European Scientists Join Forces to Enable Potential of Genome EditingJuly 31, 2019
On July 25, 2018, the European Court of Justice (ECJ) ruled that plants developed through genome editing are also genetically modified organisms (GMOs) which are not exempt from GMO legislation. The EU GMO legislation issued in 2001 no longer correctly reflects the current state of scientific research and knowledge, according to the Open Statement for the use of genome editing for sustainable agriculture and food production in the EU, released by the European scientific community on July 25, 2019.
In the Open Statement, scientists from 127 research facilities across Europe urgently call upon European institutions, including the European Council, the new European Parliament, and the upcoming European Commission to take appropriate legal action to enable European scientists and breeders to apply genome editing for sustainable agriculture and food.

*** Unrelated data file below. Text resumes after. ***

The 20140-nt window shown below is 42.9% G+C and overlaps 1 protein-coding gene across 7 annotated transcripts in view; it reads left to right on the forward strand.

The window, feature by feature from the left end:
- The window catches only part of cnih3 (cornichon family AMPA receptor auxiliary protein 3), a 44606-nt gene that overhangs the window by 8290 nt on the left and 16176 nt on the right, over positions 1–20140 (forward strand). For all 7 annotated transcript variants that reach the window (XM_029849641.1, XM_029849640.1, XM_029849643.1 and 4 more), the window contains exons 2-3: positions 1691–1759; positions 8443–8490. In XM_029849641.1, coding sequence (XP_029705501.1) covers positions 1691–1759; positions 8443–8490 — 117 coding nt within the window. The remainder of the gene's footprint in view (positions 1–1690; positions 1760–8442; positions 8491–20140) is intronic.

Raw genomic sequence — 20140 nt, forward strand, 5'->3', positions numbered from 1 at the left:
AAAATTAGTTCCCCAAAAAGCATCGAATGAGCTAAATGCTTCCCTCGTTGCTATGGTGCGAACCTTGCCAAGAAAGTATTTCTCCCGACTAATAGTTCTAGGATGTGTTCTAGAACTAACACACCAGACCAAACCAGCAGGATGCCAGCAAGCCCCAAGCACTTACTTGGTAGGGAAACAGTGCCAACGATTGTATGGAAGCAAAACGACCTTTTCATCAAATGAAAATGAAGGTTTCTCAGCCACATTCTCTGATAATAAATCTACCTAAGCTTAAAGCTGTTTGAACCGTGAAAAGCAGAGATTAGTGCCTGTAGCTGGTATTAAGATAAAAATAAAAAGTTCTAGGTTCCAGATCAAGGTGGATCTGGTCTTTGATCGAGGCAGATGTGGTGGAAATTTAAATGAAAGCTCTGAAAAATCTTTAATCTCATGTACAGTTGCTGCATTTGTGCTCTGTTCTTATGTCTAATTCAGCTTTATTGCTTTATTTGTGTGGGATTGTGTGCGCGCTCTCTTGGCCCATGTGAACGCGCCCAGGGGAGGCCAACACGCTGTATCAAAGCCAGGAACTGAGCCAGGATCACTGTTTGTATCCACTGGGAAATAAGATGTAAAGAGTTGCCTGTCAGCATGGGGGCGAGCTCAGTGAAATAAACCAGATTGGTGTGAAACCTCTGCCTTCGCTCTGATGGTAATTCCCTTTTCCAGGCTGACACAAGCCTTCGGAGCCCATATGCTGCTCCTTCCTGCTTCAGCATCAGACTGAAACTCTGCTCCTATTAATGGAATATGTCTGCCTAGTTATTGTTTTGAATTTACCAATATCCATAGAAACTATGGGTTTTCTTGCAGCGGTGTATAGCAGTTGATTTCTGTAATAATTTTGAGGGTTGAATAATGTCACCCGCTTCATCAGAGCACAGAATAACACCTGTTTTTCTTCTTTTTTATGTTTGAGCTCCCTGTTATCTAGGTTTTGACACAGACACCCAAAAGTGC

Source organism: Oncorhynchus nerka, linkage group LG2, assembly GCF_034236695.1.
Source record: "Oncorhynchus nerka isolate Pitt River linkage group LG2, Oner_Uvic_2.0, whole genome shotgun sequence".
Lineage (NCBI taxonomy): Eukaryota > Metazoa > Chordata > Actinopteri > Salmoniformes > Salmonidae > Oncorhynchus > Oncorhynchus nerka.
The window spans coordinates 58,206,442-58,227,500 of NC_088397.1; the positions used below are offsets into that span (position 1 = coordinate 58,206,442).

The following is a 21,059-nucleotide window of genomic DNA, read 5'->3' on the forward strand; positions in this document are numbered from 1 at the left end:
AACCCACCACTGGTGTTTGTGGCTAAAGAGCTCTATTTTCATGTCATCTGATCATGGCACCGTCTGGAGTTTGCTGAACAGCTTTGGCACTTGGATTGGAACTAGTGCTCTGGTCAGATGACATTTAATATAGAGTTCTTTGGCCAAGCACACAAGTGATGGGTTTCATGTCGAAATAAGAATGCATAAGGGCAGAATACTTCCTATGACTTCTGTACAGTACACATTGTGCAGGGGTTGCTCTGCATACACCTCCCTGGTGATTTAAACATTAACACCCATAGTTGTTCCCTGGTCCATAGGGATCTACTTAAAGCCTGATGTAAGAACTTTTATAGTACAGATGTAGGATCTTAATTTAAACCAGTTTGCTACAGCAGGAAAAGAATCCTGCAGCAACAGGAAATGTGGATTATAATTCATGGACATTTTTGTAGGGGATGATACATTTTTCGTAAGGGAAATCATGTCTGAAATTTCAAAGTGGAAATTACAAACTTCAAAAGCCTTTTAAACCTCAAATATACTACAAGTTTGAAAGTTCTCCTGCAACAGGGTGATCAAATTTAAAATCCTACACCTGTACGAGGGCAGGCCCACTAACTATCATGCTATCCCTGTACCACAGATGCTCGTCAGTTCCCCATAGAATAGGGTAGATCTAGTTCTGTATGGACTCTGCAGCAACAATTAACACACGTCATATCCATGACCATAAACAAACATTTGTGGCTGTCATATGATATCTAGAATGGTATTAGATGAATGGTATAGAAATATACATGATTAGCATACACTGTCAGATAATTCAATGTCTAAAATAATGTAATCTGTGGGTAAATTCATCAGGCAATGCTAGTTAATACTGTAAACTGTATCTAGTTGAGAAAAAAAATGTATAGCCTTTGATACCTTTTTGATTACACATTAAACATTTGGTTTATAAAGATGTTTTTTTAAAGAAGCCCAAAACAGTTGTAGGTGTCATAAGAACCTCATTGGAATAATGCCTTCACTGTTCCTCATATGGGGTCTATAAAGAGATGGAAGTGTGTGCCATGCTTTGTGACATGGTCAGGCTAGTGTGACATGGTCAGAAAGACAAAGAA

"The ability to use genome editing is crucial for the well-fare and food security of European citizens," the Open Statement stated. The scientists state that subjecting crops obtained through modern genome editing to GMO regulations will deny European consumers, producers, researchers, and entrepreneurs important opportunities in sustainable agriculture.
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